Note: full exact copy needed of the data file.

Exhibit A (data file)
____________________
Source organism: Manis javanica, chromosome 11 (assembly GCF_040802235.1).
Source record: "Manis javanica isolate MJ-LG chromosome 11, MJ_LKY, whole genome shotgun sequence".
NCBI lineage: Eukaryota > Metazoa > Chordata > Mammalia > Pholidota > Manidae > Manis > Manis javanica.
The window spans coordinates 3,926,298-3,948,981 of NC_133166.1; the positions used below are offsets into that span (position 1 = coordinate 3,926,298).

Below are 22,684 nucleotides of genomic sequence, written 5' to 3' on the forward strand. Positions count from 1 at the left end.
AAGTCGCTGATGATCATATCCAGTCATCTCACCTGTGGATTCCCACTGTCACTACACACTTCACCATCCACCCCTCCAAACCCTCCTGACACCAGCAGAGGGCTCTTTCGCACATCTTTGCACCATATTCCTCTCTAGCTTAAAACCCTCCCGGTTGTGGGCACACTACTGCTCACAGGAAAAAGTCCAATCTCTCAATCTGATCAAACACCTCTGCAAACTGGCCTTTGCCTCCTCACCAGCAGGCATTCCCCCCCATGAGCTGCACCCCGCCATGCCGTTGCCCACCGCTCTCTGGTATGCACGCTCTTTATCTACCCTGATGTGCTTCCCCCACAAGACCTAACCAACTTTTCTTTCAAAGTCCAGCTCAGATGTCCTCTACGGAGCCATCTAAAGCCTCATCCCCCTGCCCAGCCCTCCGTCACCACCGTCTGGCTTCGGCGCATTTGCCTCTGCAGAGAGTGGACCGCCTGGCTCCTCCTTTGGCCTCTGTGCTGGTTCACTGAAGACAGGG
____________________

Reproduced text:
Source organism: Manis javanica, chromosome 11 (assembly GCF_040802235.1).
Source record: "Manis javanica isolate MJ-LG chromosome 11, MJ_LKY, whole genome shotgun sequence".
NCBI lineage: Eukaryota > Metazoa > Chordata > Mammalia > Pholidota > Manidae > Manis > Manis javanica.
The window spans coordinates 3,926,298-3,948,981 of NC_133166.1; the positions used below are offsets into that span (position 1 = coordinate 3,926,298).

Below are 22,684 nucleotides of genomic sequence, written 5' to 3' on the forward strand. Positions count from 1 at the left end.
AAGTCGCTGATGATCATATCCAGTCATCTCACCTGTGGATTCCCACTGTCACTACACACTTCACCATCCACCCCTCCAAACCCTCCTGACACCAGCAGAGGGCTCTTTCGCACATCTTTGCACCATATTCCTCTCTAGCTTAAAACCCTCCCGGTTGTGGGCACACTACTGCTCACAGGAAAAAGTCCAATCTCTCAATCTGATCAAACACCTCTGCAAACTGGCCTTTGCCTCCTCACCAGCAGGCATTCCCCCCCATGAGCTGCACCCCGCCATGCCGTTGCCCACCGCTCTCTGGTATGCACGCTCTTTATCTACCCTGATGTGCTTCCCCCACAAGACCTAACCAACTTTTCTTTCAAAGTCCAGCTCAGATGTCCTCTACGGAGCCATCTAAAGCCTCATCCCCCTGCCCAGCCCTCCGTCACCACCGTCTGGCTTCGGCGCATTTGCCTCTGCAGAGAGTGGACCGCCTGGCTCCTCCTTTGGCCTCTGTGCTGGTTCACTGAAGACAGGG